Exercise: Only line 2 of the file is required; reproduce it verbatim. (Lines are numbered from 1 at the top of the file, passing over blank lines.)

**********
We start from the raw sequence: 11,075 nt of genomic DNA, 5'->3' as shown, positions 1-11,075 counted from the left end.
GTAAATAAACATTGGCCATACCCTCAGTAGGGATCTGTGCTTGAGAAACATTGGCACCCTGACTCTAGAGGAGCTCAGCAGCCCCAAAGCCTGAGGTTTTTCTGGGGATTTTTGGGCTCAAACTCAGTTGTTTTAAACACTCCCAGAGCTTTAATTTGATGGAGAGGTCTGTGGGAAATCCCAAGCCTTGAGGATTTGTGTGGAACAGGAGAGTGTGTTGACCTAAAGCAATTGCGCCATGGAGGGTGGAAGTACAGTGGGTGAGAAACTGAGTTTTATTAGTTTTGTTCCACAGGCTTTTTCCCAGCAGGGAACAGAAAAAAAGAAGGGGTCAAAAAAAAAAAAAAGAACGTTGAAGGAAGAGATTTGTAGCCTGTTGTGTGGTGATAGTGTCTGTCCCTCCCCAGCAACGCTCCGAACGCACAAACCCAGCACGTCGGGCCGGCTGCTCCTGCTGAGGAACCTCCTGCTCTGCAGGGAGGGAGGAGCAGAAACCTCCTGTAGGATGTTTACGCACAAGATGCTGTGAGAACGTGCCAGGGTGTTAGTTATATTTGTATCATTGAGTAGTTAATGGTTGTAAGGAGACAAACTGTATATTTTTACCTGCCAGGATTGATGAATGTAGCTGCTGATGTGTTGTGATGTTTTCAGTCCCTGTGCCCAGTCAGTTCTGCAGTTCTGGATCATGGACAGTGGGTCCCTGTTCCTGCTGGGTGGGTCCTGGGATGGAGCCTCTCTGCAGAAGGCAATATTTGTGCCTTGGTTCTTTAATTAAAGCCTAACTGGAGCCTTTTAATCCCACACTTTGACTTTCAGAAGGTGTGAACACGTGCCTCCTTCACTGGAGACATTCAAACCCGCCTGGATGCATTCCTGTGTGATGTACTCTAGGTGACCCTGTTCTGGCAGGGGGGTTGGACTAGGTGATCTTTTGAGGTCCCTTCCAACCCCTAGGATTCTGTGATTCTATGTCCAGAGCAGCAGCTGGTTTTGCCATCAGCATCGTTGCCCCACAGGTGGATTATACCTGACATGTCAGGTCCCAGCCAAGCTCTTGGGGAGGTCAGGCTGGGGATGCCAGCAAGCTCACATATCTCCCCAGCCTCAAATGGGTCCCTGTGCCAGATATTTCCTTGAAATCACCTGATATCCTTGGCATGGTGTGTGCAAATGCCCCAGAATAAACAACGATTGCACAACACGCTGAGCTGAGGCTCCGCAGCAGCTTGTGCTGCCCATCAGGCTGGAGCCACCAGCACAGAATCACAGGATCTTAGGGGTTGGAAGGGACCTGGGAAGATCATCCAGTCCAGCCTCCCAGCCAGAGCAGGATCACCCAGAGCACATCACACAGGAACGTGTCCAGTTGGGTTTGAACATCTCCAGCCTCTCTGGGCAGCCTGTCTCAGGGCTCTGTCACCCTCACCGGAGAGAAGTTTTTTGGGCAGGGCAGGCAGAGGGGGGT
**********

GTAAATAAACATTGGCCATACCCTCAGTAGGGATCTGTGCTTGAGAAACATTGGCACCCTGACTCTAGAGGAGCTCAGCAGCCCCAAAGCCTGAGGTTTTTCTGGGGATTTTTGGGCTCAAACTCAGTTGTTTTAAACACTCCCAGAGCTTTAATTTGATGGAGAGGTCTGTGGGAAATCCCAAGCCTTGAGGATTTGTGTGGAACAGGAGAGTGTGTTGACCTAAAGCAATTGCGCCATGGAGGGTGGAAGTACAGTGGGTGAGAAACTGAGTTTTATTAGTTTTGTTCCACAGGCTTTTTCCCAGCAGGGAACAGAAAAAAAGAAGGGGTCAAAAAAAAAAAAAAGAACGTTGAAGGAAGAGATTTGTAGCCTGTTGTGTGGTGATAGTGTCTGTCCCTCCCCAGCAACGCTCCGAACGCACAAACCCAGCACGTCGGGCCGGCTGCTCCTGCTGAGGAACCTCCTGCTCTGCAGGGAGGGAGGAGCAGAAACCTCCTGTAGGATGTTTACGCACAAGATGCTGTGAGAACGTGCCAGGGTGTTAGTTATATTTGTATCATTGAGTAGTTAATGGTTGTAAGGAGACAAACTGTATATTTTTACCTGCCAGGATTGATGAATGTAGCTGCTGATGTGTTGTGATGTTTTCAGTCCCTGTGCCCAGTCAGTTCTGCAGTTCTGGATCATGGACAGTGGGTCCCTGTTCCTGCTGGGTGGGTCCTGGGATGGAGCCTCTCTGCAGAAGGCAATATTTGTGCCTTGGTTCTTTAATTAAAGCCTAACTGGAGCCTTTTAATCCCACACTTTGACTTTCAGAAGGTGTGAACACGTGCCTCCTTCACTGGAGACATTCAAACCCGCCTGGATGCATTCCTGTGTGATGTACTCTAGGTGACCCTGTTCTGGCAGGGGGGTTGGACTAGGTGATCTTTTGAGGTCCCTTCCAACCCCTAGGATTCTGTGATTCTATGTCCAGAGCAGCAGCTGGTTTTGCCATCAGCATCGTTGCCCCACAGGTGGATTATACCTGACATGTCAGGTCCCAGCCAAGCTCTTGGGGAGGTCAGGCTGGGGATGCCAGCAAGCTCACATATCTCCCCAGCCTCAAATGGGTCCCTGTGCCAGATATTTCCTTGAAATCACCTGATATCCTTGGCATGGTGTGTGCAAATGCCCCAGAATAAACAACGATTGCACAACACGCTGAGCTGAGGCTCCGCAGCAGCTTGTGCTGCCCATCAGGCTGGAGCCACCAGCACAGAATCACAGGATCTTAGGGGTTGGAAGGGACCTGGGAAGATCATCCAGTCCAGCCTCCCAGCCAGAGCAGGATCACCCAGAGCACATCACACAGGAACGTGTCCAGTTGGGTTTGAACATCTCCAGCCTCTCTGGGCAGCCTGTCTCAGGGCTCTGTCACCCTCACCGGAGAGAAGTTTTTTGGGCAGGGCAGGCAGAGGGGGGT